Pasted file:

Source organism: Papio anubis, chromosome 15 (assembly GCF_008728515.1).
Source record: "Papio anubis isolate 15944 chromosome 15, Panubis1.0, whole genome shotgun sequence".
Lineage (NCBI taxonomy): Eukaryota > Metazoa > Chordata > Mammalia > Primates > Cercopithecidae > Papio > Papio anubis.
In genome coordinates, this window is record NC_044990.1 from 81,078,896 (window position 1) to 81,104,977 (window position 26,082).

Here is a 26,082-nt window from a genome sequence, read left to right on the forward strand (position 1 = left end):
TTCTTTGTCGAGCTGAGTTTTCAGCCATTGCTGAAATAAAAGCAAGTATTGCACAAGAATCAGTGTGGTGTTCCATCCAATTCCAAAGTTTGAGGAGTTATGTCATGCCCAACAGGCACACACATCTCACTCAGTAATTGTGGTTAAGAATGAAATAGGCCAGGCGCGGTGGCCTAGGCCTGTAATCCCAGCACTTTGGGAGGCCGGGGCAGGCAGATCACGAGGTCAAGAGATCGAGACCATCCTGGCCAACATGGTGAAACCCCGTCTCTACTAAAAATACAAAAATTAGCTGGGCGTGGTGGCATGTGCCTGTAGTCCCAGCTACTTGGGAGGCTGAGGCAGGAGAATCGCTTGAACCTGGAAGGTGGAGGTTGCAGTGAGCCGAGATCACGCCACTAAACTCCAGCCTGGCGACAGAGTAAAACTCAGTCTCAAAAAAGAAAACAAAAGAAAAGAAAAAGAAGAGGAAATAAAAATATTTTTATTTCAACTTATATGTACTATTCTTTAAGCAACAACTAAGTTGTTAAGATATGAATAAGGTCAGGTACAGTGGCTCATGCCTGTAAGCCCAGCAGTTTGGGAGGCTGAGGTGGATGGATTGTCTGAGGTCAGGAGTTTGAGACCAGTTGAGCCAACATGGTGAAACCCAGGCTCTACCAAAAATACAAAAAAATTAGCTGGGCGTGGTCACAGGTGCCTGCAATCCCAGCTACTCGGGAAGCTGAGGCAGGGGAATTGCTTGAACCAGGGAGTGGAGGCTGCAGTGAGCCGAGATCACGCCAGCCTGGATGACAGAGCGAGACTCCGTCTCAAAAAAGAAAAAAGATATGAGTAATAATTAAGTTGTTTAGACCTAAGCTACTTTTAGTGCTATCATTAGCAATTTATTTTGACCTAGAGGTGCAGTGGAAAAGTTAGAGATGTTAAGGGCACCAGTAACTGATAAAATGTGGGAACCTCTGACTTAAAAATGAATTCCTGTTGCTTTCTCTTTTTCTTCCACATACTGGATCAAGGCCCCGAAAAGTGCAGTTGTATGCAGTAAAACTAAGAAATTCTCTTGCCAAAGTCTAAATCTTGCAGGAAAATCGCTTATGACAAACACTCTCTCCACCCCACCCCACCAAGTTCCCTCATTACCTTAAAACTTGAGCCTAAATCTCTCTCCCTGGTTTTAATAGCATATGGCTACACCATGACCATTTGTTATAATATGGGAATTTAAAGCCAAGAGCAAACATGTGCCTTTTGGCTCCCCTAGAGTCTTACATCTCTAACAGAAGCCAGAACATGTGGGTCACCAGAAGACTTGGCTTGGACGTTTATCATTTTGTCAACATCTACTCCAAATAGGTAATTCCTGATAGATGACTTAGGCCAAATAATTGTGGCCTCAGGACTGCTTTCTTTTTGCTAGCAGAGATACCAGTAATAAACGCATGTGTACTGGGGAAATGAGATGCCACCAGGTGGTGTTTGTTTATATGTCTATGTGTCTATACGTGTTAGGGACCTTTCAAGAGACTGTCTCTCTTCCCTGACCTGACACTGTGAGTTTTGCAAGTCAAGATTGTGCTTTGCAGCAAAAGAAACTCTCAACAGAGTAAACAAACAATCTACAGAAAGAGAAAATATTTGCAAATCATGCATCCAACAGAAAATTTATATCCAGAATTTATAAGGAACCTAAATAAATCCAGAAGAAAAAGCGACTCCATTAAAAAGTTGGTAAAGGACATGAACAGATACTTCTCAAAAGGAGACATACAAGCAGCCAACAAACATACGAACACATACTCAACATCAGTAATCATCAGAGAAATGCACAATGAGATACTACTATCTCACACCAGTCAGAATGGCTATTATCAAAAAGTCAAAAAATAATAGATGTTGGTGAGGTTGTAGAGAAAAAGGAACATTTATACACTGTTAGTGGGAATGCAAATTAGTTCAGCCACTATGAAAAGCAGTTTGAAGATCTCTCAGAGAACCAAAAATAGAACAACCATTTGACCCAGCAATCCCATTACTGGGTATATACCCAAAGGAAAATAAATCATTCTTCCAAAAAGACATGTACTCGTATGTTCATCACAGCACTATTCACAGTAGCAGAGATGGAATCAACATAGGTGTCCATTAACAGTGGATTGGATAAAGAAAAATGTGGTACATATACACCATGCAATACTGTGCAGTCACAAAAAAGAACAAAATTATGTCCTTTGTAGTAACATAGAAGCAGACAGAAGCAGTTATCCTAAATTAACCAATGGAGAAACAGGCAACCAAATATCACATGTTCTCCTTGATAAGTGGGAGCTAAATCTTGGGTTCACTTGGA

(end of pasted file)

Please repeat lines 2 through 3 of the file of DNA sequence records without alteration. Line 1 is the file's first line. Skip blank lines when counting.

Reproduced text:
Source record: "Papio anubis isolate 15944 chromosome 15, Panubis1.0, whole genome shotgun sequence".
Lineage (NCBI taxonomy): Eukaryota > Metazoa > Chordata > Mammalia > Primates > Cercopithecidae > Papio > Papio anubis.